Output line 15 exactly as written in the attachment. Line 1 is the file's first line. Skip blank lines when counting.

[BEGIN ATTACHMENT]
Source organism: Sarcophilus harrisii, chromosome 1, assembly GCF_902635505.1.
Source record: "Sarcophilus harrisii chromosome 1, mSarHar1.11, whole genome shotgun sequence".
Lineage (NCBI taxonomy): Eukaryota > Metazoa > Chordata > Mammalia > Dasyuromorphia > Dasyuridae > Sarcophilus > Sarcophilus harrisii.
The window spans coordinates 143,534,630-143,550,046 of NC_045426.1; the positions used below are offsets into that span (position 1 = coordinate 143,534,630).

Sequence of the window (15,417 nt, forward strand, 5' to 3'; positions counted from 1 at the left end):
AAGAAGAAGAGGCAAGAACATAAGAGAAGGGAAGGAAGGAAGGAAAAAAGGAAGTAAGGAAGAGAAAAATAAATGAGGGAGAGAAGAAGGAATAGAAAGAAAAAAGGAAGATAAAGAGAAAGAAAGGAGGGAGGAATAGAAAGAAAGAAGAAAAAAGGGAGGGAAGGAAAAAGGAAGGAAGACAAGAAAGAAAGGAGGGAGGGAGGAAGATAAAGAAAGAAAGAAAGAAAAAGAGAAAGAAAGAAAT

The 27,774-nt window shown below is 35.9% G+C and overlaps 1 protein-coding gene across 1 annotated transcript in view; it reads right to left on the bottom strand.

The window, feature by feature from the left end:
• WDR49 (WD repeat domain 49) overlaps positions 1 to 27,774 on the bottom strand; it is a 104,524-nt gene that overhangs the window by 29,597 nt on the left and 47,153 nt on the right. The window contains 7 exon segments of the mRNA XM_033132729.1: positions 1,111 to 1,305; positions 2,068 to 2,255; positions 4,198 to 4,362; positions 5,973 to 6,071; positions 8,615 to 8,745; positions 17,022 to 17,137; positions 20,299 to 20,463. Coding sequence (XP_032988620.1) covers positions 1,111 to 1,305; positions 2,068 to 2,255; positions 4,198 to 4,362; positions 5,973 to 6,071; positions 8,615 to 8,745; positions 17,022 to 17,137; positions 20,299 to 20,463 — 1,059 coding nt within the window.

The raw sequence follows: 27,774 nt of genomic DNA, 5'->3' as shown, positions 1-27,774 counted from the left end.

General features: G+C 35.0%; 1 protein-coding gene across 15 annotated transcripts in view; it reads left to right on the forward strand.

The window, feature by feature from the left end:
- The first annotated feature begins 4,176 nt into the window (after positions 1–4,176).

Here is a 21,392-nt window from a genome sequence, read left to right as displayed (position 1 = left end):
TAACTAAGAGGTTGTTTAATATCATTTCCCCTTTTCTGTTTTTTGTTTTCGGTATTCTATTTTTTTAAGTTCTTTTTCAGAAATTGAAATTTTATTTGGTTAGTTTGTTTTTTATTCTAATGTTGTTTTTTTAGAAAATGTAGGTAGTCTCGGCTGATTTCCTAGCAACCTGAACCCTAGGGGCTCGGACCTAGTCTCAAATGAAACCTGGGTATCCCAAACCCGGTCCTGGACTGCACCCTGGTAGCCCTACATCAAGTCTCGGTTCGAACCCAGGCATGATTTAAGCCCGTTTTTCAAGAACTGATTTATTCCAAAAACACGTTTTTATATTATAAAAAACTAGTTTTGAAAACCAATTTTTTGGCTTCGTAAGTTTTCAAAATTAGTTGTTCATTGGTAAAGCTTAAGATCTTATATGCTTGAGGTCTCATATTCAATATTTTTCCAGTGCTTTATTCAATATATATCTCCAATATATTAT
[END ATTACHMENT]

TAACTAAGAGGTTGTTTAATATCATTTCCCCTTTTCTGTTTTTTGTTTTCGGTATTCTATTTTTTTAAGTTCTTTTTCAGAAATTGAAATTTTATTTGGTTAGTTTGTTTTTTATTCTAATGTTGTTTTTTTAGAAAATGTAGGTAGTCTCGGCTGATTTCCTAGCAACCTGAACCCTAGGGGCTCGGACCTAGTCTCAAATGAAACCTGGGTATCCCAAACCCGGTCCTGGACTGCACCCTGGTAGCCCTACATCAAGTCTCGGTTCGAACCCAGGCATGATTTAAGCCCGTTTTTCAAGAACTGATTTATTCCAAAAACACGTTTTTATATTATAAAAAACTAGTTTTGAAAACCAATTTTTTGGCTTCGTAAGTTTTCAAAATTAGTTGTTCATTGGTAAAGCTTAAGATCTTATATGCTTGAGGTCTCATATTCAATATTTTTCCAGTGCTTTATTCAATATATATCTCCAATATATTAT